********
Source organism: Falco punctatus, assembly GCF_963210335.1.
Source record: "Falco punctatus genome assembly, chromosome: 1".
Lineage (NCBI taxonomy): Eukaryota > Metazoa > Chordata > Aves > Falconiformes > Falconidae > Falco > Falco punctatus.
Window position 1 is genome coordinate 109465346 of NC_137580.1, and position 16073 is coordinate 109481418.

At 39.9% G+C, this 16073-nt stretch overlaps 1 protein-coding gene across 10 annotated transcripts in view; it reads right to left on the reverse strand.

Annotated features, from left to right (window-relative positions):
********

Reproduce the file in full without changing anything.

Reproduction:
Source organism: Falco punctatus, assembly GCF_963210335.1.
Source record: "Falco punctatus genome assembly, chromosome: 1".
Lineage (NCBI taxonomy): Eukaryota > Metazoa > Chordata > Aves > Falconiformes > Falconidae > Falco > Falco punctatus.
Window position 1 is genome coordinate 109465346 of NC_137580.1, and position 16073 is coordinate 109481418.

At 39.9% G+C, this 16073-nt stretch overlaps 1 protein-coding gene across 10 annotated transcripts in view; it reads right to left on the reverse strand.

Annotated features, from left to right (window-relative positions):